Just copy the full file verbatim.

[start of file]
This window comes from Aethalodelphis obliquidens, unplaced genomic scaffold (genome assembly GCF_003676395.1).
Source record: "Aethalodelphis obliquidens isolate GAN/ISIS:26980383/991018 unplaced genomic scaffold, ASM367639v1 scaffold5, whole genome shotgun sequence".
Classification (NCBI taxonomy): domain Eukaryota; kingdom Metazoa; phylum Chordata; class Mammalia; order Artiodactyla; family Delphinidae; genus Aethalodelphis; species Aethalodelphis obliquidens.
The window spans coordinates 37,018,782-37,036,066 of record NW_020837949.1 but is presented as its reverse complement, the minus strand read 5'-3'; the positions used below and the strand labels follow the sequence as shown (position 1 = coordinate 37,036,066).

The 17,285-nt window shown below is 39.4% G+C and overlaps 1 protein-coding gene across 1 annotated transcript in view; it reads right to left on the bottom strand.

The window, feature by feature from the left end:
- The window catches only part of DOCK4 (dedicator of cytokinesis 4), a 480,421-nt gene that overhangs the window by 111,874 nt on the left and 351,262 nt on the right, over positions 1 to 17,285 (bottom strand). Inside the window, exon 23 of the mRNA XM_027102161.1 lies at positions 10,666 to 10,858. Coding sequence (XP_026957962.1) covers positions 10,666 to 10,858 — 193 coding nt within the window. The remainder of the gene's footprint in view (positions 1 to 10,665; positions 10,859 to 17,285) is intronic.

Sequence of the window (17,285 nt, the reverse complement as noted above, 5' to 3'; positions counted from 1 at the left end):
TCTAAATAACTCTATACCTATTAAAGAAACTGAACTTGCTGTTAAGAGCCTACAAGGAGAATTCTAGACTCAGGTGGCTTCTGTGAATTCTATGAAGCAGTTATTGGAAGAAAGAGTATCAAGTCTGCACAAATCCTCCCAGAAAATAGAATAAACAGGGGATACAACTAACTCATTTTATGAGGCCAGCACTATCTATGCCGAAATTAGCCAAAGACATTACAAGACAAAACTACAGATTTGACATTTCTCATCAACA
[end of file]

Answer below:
This window comes from Aethalodelphis obliquidens, unplaced genomic scaffold (genome assembly GCF_003676395.1).
Source record: "Aethalodelphis obliquidens isolate GAN/ISIS:26980383/991018 unplaced genomic scaffold, ASM367639v1 scaffold5, whole genome shotgun sequence".
Classification (NCBI taxonomy): domain Eukaryota; kingdom Metazoa; phylum Chordata; class Mammalia; order Artiodactyla; family Delphinidae; genus Aethalodelphis; species Aethalodelphis obliquidens.
The window spans coordinates 37,018,782-37,036,066 of record NW_020837949.1 but is presented as its reverse complement, the minus strand read 5'-3'; the positions used below and the strand labels follow the sequence as shown (position 1 = coordinate 37,036,066).

The 17,285-nt window shown below is 39.4% G+C and overlaps 1 protein-coding gene across 1 annotated transcript in view; it reads right to left on the bottom strand.

The window, feature by feature from the left end:
- The window catches only part of DOCK4 (dedicator of cytokinesis 4), a 480,421-nt gene that overhangs the window by 111,874 nt on the left and 351,262 nt on the right, over positions 1 to 17,285 (bottom strand). Inside the window, exon 23 of the mRNA XM_027102161.1 lies at positions 10,666 to 10,858. Coding sequence (XP_026957962.1) covers positions 10,666 to 10,858 — 193 coding nt within the window. The remainder of the gene's footprint in view (positions 1 to 10,665; positions 10,859 to 17,285) is intronic.

Sequence of the window (17,285 nt, the reverse complement as noted above, 5' to 3'; positions counted from 1 at the left end):
TCTAAATAACTCTATACCTATTAAAGAAACTGAACTTGCTGTTAAGAGCCTACAAGGAGAATTCTAGACTCAGGTGGCTTCTGTGAATTCTATGAAGCAGTTATTGGAAGAAAGAGTATCAAGTCTGCACAAATCCTCCCAGAAAATAGAATAAACAGGGGATACAACTAACTCATTTTATGAGGCCAGCACTATCTATGCCGAAATTAGCCAAAGACATTACAAGACAAAACTACAGATTTGACATTTCTCATCAACA